Therapy with Shira

  1. From your perspective, what is therapy?

    From my perspective as a therapist, my approach is psychodynamic and multidisciplinary.  I always tailor sessions to my individual client’s needs, using different theoretical perspectives to serve them in the most appropriate way.

  2. Are there any philosophies or values that inform your work that I should know about?

    My primary philosophy is to treat individuals by meeting them where they’re at, not enforcing rigid techniques, and follow their lead. Additionally, it is incredibly important to me to provide a holding and supportive environment, to help them gain perspective and learn more about their inner selves, desires, and goals.

  3. How much do you share about yourself during our time together and why?

    I refrain from sharing about myself unless I truly believe it will benefit the therapeutic process. I will answer simple questions (such as, “Where are you going on vacation?”) rather than more personalized questions, as long as it wouldn’t hinder the therapeutic process or relationship.

  4. How participatory are you during sessions?

    My presence is dynamic. I like to give my clients the stage, but I’m always an active participant.

  5. Do you assign homework, activities, or readings for me to do between sessions? Why or why not?

    Not as a rule. It truly depends on the case. At times, if I feel it would benefit the client or if it is asked of me, I will -- especially with clients seeking support with public speaking or social anxiety.

  6. How will our relationship be different than relationships I have with friends/loved ones?

    I try to be a sounding board -- more objective. With friends, it’s more of a dual relationship, in which  you give and accept advice, based on personal experiences. In therapy with me, you’ll never hear the words, “If I were you.” I am more of a lens, trying to understand your perspective and provide you with other perspectives. Additionally, in therapy you can talk about everything, even things you may feel uncomfortable sharing with friends or loved ones, with NO Judgment. I can help you process deeper issues with parents, friends, and romantic partners.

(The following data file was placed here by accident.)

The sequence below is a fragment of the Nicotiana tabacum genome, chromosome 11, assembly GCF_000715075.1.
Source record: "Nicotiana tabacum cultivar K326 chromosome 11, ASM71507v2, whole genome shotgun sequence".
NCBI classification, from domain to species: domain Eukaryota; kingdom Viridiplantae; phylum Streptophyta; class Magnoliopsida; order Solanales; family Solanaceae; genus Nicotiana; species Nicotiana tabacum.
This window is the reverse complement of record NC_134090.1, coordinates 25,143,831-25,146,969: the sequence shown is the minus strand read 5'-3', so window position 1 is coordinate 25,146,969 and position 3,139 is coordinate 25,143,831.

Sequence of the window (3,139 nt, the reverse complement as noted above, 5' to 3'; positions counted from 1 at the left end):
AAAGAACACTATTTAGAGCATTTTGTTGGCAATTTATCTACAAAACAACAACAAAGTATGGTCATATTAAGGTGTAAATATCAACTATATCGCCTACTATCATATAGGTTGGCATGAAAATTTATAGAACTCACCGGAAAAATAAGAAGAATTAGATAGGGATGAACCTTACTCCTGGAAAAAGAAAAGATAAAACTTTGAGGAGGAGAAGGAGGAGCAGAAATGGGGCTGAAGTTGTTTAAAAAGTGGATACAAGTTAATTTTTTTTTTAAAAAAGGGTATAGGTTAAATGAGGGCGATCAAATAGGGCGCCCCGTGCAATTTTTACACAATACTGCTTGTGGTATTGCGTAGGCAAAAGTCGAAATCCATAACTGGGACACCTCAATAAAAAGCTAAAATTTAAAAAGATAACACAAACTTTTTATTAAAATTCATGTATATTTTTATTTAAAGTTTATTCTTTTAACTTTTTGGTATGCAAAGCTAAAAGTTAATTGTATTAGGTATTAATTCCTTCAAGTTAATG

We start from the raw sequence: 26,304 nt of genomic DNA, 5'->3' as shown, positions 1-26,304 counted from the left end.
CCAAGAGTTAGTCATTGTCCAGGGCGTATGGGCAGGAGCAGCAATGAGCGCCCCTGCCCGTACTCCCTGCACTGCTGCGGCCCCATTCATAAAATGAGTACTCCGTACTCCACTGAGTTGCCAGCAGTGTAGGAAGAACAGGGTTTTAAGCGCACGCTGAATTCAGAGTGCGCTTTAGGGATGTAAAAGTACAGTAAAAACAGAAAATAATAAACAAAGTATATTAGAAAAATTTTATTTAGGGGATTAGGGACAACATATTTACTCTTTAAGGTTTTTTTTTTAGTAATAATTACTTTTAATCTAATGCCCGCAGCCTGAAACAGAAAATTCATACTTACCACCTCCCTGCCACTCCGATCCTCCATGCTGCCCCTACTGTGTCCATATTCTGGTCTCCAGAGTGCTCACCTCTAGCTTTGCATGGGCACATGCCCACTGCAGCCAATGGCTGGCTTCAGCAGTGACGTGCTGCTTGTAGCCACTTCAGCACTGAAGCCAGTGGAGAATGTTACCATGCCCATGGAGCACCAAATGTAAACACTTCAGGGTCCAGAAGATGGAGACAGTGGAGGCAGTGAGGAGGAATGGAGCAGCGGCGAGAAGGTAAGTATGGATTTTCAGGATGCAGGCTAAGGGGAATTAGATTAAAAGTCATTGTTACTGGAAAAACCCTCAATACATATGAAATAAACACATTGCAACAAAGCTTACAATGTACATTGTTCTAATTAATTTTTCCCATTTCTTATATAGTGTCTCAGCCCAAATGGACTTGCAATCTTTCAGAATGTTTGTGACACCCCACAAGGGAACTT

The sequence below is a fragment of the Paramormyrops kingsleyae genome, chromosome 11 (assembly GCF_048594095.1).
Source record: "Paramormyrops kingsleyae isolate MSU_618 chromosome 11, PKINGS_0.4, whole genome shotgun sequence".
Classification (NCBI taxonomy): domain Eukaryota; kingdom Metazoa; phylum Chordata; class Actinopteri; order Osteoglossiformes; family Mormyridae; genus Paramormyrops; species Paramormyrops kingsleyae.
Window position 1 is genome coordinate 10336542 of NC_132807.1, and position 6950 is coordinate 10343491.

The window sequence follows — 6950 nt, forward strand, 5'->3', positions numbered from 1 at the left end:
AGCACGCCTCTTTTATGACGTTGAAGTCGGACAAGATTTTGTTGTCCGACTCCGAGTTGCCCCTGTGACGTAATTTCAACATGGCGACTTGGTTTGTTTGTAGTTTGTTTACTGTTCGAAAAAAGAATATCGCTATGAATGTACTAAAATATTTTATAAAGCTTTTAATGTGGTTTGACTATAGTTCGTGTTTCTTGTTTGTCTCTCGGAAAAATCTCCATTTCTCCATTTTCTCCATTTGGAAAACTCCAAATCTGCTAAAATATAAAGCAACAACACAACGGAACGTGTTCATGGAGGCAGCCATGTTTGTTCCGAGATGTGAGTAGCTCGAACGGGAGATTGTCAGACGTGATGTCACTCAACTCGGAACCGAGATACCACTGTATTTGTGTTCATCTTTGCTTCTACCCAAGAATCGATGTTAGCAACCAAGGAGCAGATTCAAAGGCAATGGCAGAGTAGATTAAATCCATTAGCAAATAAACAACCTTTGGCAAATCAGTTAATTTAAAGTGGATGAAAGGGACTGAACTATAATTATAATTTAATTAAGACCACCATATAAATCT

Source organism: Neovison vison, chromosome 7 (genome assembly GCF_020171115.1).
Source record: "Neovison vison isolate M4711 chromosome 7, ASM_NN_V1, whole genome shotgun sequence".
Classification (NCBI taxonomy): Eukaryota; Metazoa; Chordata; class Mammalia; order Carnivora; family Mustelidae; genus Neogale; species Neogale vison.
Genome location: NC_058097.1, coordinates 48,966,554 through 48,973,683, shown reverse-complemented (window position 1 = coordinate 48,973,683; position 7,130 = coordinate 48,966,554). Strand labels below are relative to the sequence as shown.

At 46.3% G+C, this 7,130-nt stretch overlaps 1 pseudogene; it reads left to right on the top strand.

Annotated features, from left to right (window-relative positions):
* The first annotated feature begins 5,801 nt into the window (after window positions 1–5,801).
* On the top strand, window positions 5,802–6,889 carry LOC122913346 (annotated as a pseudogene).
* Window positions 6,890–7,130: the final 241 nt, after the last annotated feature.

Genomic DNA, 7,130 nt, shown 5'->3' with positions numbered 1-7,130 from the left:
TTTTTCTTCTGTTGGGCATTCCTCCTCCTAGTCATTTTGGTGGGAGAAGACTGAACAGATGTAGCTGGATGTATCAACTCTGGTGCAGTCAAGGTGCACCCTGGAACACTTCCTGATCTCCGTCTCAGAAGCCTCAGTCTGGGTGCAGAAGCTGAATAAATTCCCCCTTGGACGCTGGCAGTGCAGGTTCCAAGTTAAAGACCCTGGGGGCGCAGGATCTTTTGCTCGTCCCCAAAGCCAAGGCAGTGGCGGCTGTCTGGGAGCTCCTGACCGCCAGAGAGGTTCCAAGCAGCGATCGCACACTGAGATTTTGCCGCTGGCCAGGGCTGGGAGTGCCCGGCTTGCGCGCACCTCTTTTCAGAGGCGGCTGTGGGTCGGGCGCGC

7. Is there ever a time when you would encourage me to leave or graduate? Or how do I know when it’s time to end or move on, or time to stay and explore more?

    Rather than encouraging termination, I would reflect on the progress you’ve made. However, I believe graduating therapy should only happen when the client is ready for it. If we do decide to part ways, I would suggest 2-3 sessions to process this closure.

  8. Where did you work before going into private practice?

    Before going into private practice, I worked at a clinic in a psychoanalytic institute, as well as within an inpatient unit in a psychiatric hospital.

  9. Have you received any particular training beyond your post-Bachelor’s training?

    I completed a Psychoanalytic Post Graduate degree at the Institute for Expressive Analysis.

  10. Do you have experience (5-10 years+) working with any types of obstacles or people in particular?

    I have over 10 years of work experience, specifically with young adults struggling with a number of mental health issues.

  11. What led you to become a mental healthcare practitioner?

    As a child, I was always enamored by Alice in Wonderland -- that sense of discovering who in the world am I? This question always made me fascinated by human behavior and psychology. Additionally, pursuing Drama Therapy allowed me to integrate my background in the arts into my lifelong fascination with the human condition.

  12. What is the best part of the work for you?

    For me, the most rewarding part of the work is becoming a part of people’s narrative, and being a witness to their growth in their life’s journey.

  13. What is unique about the work you do, or how have you found your work to be different than your colleagues’?

    My approach of combining creativity, talk therapy, and different theoretical perspectives makes me very unique.

  14. How do you approach diversity in the room or working with clients who may come from a different background than you?

    First and foremost, with respect. Where there are cultural or religious differences that are of great importance to my clients, I encourage those differences, allow myself to be curious, and allow my clients to inform me as much as they can and see how it informs their therapeutic process.

  15. How can you tell if I am benefiting from working with you?

    Mostly through behavior: attending sessions in a consistent and timely manner, through body language, movement, and a willingness to share and go deeper over time. Also through verbal communication; I will always ask my clients if they are finding the therapy helpful.

  16. How can you tell if I am feeling stuck, unseen, or unheard?

    Very similarly, through body language and behavior. Again, I’m never shy to ask my clients if they feel stuck or unseen, and if they do, find ways that work for them to amend that.

  17. How long should I commit to being in coaching, at least in the beginning?

    Usually, I would recommend at least six months.

  18. How should I prepare for my first session with you?

    Simply come as you are.

  19. Do I need to bring anything with me?

    No, everything will be shared in the first session.


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